Cryptic - 10 months ago 89

Java Question

I'm trying to do a small implementation of a Feistel Cipher. This is what I've been trying:

`int[] left = {1,2,3};//left half of plaintext`

int[] right = {4,5,6};//right half of plaintext

int temp[];//temp for swapping values

//encrypt the plaintext (left and right arrays)

for(int r = 0; r < 3; r++) {//the number of rounds

for(int i = 0; i < right.length; i++){

right[i] = left[i] ^ (scramble(right[i], KEY, r));

}

temp = left;

left = right;

right = temp;

}

//swap left and right array before decryption

temp = left;

left = right;

right = temp;

for(int r = 3; r > 0; r--) {//start from the last round

for(int i = 0; i < right.length; i++) {

right[i] = left[i] ^ (scramble(right[i], KEY, r));

}

//again, swap arrays to do the next round

temp = left;

left = right;

right = temp;

}

The round function,

`scramble`

`private static int scramble(int character, int key, int roundNumber) {`

return (int) Math.pow(2 * roundNumber * key, character) % 15;

}

I am attempting to first encrypt the left and right halves of the plaintext, and then run it through the decryption rounds - so by the end, the array's values should be [1,2,3] and [4,5,6] (back to the plaintext). Using a key input of 8, after decryption I'm getting values of [15, 13, 0] and [8, 12, 1]. Where am I going wrong with this?

For simplicity I'm just using a constant as the key right now as well as input of integers as opposed to reading from a file/using byte arrays.

edit:

counting for the loops was incorrect. Changed the "encryption loop" to:

`for(int r = 1; r < 4; r++) {//the number of rounds`

for(int i = 0; i < right.length; i++){

right[i] = left[i] ^ (scramble(right[i], KEY, r));

}

temp = left;

left = right;

right = temp;

}

The loops now count rounds 1,2,3 (encryption) and 3,2,1 (decryption). However, the decryption still isn't resulting in the correct plaintext.

Answer Source

Feistel works by applying a function of the right side TO the left side, i.e. left = left ^ F(right) then swap. This is equivalent to right**2** = left**1** ^ F(right1), left**2** = right**1** but that formulation works better in languages with parallel or destructuring assignment which Java doesn't have. See the picture at https://en.wikipedia.org/wiki/Feistel_cipher . In addition your code organization does one too many swap at the end of decrypt. Fixing both of those:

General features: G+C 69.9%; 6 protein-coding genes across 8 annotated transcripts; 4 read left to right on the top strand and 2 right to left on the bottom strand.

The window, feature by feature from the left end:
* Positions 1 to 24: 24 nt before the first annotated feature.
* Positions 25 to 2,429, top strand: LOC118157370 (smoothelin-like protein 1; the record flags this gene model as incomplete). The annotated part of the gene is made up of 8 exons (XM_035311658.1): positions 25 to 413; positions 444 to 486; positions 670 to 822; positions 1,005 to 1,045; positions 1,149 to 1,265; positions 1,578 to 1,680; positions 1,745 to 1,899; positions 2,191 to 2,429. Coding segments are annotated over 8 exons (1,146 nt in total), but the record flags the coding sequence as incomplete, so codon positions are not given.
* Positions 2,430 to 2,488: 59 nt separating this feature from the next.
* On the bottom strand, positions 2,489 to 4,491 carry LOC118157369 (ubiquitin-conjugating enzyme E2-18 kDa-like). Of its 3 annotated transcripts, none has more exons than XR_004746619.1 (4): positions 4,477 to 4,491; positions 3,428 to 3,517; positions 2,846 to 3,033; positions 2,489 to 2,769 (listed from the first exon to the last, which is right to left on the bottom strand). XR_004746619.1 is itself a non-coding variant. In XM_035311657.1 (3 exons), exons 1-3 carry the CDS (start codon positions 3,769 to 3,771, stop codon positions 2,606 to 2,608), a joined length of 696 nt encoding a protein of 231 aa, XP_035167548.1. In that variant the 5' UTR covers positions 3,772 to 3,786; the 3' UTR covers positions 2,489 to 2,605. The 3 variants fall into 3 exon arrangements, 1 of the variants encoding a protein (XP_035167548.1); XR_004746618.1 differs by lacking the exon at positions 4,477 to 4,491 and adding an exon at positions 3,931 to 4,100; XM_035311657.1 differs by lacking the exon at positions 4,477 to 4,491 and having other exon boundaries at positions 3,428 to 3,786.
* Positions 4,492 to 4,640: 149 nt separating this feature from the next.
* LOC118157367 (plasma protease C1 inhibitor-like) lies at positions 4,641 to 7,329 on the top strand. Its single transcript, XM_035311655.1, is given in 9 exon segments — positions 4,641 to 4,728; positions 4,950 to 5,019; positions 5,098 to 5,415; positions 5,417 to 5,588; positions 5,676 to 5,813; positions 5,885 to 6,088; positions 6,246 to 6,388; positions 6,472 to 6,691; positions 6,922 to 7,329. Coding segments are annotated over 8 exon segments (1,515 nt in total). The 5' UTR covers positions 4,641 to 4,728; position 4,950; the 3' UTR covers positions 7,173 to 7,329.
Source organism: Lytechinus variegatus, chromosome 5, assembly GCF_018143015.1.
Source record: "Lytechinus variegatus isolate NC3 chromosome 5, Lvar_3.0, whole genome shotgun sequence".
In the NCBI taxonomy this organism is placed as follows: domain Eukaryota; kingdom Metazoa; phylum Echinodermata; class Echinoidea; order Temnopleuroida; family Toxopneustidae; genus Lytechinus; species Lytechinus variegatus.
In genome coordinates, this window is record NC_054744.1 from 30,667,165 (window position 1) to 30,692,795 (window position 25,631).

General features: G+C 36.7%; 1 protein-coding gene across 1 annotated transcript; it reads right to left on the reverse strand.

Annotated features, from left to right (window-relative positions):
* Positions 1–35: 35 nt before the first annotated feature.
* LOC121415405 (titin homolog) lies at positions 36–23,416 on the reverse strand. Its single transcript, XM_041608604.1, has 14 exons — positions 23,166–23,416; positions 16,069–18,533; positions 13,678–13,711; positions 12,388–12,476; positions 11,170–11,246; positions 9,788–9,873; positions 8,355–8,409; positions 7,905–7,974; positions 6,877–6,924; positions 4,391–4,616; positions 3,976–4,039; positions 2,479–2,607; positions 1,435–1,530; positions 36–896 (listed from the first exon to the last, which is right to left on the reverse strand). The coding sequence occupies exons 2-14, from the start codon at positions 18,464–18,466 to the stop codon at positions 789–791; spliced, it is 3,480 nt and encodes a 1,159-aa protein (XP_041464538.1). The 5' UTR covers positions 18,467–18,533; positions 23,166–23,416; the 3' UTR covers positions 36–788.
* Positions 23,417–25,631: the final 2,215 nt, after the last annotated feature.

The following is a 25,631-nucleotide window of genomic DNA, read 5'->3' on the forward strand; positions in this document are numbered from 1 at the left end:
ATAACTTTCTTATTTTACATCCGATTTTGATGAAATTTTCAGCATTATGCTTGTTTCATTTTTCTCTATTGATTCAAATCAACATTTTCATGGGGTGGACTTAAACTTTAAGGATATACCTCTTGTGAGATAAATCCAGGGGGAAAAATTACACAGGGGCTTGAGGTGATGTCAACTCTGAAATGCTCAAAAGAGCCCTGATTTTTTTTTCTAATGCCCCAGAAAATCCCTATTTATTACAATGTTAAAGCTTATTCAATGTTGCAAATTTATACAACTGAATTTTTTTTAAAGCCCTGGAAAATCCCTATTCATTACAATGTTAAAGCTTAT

```
static void SO40331050Feistel (){
final int KEY = 8;
int[] left = {1,2,3}, right = {4,5,6}, temp;
System.out.println ("=====WRONG=====");
for(int r = 1; r <= 3; r++) {
for(int i = 0; i < right.length; i++){
right[i] = left[i] ^ (scramble(right[i], KEY, r));
}
System.out.println ("ENC"+r +" "+Arrays.toString(left) +" "+Arrays.toString(right));
temp = left; left = right; right = temp;
}
temp = left; left = right; right = temp; // swap before decrypt
for(int r = 3; r >= 1; r--) {
for(int i = 0; i < right.length; i++) {
right[i] = left[i] ^ (scramble(right[i], KEY, r));
}
System.out.println ("DEC"+r + " "+Arrays.toString(left) +" "+Arrays.toString(right));
temp = left; left = right; right = temp;
}
left = new int[]{1,2,3}; right = new int[]{4,5,6}; // reset
System.out.println ("=====RIGHT=====");
for(int r = 1; r <= 3; r++) {
for(int i = 0; i < right.length; i++){
left[i] ^= (scramble(right[i], KEY, r));
}
System.out.println ("ENC"+r +" "+Arrays.toString(left) +" "+Arrays.toString(right));
temp = left; left = right; right = temp; // swap after
}
for(int r = 3; r >= 1; r--) {
temp = left; left = right; right = temp; // swap before on decrypt
for(int i = 0; i < right.length; i++) {
left[i] ^= (scramble(right[i], KEY, r));
}
System.out.println ("DEC"+r + " "+Arrays.toString(left) +" "+Arrays.toString(right));
}
}
```

RESULTS:

```
=====WRONG=====
ENC1 [1, 2, 3] [0, 3, 2]
ENC2 [0, 3, 2] [2, 7, 10]
ENC3 [2, 7, 10] [3, 11, 3]
DEC3 [2, 7, 10] [14, 0, 6]
DEC2 [14, 0, 6] [10, 7, 1]
DEC1 [10, 7, 1] [13, 6, 0]
=====RIGHT=====
ENC1 [0, 3, 2] [4, 5, 6]
ENC2 [5, 13, 2] [0, 3, 2]
ENC3 [3, 4, 11] [5, 13, 2]
DEC3 [0, 3, 2] [5, 13, 2]
DEC2 [4, 5, 6] [0, 3, 2]
DEC1 [1, 2, 3] [4, 5, 6]
```

Also, it is usual for F to use the whole right half and produce a result that applies to the whole left half; by doing it separately on 32-bit int pieces you are actually running three independent 32-bit block ciphers in parallel, effectively in ECB mode. Both 32-bit block and ECB would be serious weaknesses if this were a real cipher.